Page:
Finally, the district court dismissed Graves' claims against Samuel because Graves did not allege any facts which would make Samuel a state actor. Graves alleges only that Samuel made a false statement against him. A witness is entitled to absolute immunity from section 1983 damage claims, even if it is alleged that the witness committed perjury.10
Because all three defendants are immune from suit, dismissal under section 1915(d) was proper; Graves' claims against these defendants have no arguable basis in law.11 Graves insists, however, that the court erred in not allowing him to amend his complaint to cure any defects.12
In Denton, the Court noted that among the pertinent factors in determining whether a district court has abused its discretion in dismissing a complaint under section 1915(d), is the inquiry whether the dismissal is with or without prejudice.13 "[I]f it appears that frivolous factual allegations could be remedied through more specific pleading, a court of appeals reviewing a section 1915(d) disposition should consider whether the District Court abused its discretion by dismissing the complaint with prejudice or without leave to amend."14
The judgment dismissing Graves' complaint contains no language advising whether the dismissal is with or without prejudice. Although the general rule is that a dismissal is with prejudice unless otherwise specified,15 the application of that general rubric to section 1915(d) dismissals is by no means certain.
In Denton, the Supreme Court noted:
Because a Sec. 1915(d) dismissal is not a dismissal on the merits, but rather an exercise of the court's discretion under the in forma pauperis statute, the dismissal does not prejudice the filing of a paid complaint making the same allegations. It could, however, have a res judicata effect on frivolousness determinations for future in forma pauperis petitions.16
This suggests that section 1915(d) dismissals generally are to be without prejudice. Thus, when a section 1915(d) dismissal is silent, we will presume that the dismissal is without prejudice. This does not mean, however, that a section 1915(d) dismissal should never be with prejudice.17 Should the court determine to dismiss with prejudice, appropriate reasons must be assigned. For example, if it is clear from the face of the complaint that the claims asserted are subject to an obvious meritorious defense, such as a peremptory time bar, dismissal with prejudice would be appropriate, for no amendment or subsequently paid filing could overcome the fatal defect.18 Dismissal with prejudice also would be appropriate if the plaintiff has been given an opportunity to expound on the factual allegations by way of a Watson questionnaire19 or orally via a Spears hearing,20 but does not assert any facts which would support an arguable claim.21 Finally, claims which otherwise clearly have no arguable basis in law,22 thereby negating a rectification by amendment, usually should be dismissed with prejudice.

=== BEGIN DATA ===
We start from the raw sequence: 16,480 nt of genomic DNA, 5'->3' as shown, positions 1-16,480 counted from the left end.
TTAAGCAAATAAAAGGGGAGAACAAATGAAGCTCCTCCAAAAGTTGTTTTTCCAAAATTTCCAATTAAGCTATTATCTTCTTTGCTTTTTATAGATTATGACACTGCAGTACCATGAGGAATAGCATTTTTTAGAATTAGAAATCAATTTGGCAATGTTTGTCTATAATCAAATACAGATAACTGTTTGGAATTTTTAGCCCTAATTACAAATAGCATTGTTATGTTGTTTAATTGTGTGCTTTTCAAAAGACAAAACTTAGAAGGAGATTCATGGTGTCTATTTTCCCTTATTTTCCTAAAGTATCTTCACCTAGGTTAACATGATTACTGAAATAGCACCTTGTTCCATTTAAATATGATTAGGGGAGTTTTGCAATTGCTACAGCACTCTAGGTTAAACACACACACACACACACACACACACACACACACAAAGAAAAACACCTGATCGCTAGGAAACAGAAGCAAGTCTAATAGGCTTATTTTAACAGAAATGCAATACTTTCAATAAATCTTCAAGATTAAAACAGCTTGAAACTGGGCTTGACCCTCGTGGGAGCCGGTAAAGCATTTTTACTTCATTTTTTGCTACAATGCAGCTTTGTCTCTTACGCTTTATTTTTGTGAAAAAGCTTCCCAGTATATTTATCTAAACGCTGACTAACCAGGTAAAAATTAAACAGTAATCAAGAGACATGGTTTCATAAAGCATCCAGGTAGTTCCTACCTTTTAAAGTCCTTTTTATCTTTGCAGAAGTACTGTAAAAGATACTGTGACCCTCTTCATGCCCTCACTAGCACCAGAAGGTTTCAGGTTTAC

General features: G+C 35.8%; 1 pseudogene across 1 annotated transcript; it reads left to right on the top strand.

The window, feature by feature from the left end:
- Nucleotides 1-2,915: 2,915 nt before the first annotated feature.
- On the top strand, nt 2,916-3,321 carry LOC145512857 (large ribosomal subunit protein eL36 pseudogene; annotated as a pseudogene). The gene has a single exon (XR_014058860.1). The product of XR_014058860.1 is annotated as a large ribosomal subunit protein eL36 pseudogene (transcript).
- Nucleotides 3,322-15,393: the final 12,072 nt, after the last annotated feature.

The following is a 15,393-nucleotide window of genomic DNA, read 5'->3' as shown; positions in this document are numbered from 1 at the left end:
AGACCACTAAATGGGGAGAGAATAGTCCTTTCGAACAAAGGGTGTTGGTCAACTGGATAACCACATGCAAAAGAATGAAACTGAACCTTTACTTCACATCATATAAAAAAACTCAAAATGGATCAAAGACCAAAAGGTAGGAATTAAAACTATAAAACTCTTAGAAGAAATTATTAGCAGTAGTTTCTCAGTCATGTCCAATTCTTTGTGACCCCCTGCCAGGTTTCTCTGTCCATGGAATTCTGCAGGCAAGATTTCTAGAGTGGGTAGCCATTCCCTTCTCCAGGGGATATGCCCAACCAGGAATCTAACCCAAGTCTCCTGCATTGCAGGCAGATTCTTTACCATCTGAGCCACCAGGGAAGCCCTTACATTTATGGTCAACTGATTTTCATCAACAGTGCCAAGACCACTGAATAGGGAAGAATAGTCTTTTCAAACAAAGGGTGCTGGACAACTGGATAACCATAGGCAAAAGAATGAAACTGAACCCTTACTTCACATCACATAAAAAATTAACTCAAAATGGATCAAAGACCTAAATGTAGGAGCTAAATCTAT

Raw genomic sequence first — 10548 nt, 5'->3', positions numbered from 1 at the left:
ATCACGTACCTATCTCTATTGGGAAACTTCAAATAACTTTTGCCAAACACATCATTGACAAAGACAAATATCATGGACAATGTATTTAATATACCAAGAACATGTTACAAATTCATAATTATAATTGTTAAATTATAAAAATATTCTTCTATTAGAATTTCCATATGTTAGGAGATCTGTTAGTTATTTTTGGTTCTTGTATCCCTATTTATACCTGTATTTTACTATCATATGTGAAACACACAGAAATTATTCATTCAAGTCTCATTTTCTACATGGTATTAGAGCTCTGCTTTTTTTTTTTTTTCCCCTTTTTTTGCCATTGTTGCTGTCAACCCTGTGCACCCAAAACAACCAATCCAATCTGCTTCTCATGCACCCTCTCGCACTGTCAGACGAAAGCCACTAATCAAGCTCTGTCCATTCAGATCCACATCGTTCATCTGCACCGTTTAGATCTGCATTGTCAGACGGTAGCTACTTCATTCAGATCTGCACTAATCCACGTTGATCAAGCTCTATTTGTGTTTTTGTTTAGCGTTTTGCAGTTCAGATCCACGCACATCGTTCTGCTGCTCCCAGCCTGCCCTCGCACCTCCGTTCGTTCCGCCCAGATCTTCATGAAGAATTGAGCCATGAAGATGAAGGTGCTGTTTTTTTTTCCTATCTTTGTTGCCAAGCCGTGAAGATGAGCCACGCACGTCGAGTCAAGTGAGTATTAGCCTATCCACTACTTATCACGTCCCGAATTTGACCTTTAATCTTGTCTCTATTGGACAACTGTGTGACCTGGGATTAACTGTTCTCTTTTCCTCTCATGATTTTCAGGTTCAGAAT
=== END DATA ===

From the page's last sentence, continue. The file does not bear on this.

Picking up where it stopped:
Graves' claims were dismissed without prejudice. Because his claims clearly lack an arguable basis in law, the trial court's dismissal should have been with prejudice. As so modified, the judgment of the district court is AFFIRMED.
Ronald Harlan Edmonds invokes 42 U.S.C. Sec. 1983 and complains that his eighth amendment rights were violated by incompetent medical personnel in the federal prison.23 It is firmly established that negligent or mistaken medical treatment or judgment does not implicate the eighth amendment and does not provide the basis for a civil rights action.24 It is irrefutable that Edmond's claim has no arguable basis in law and it is therefore subject to dismissal with prejudice. The trial court's judgment is accordingly modified to so provide and, as modified, is AFFIRMED.
Chris Lopez also complains of inadequate medical treatment. To state a cognizable claim under 42 U.S.C. Sec. 1983 a prisoner must allege and be able to prove that the defendants exhibited "deliberate indifference to his serious medical needs."25 Lopez complains only of negligence and malpractice. His claims manifestly have no arguable basis in law and must be dismissed. They should be dismissed with prejudice and, modified to reflect such, the judgment of the district court is AFFIRMED.
For a detailed discussion, including a statistical analysis, see the Foreword to the Texas Tech Law Review, Vol. 24 (1993), written by our colleague Judge Jerry E. Smith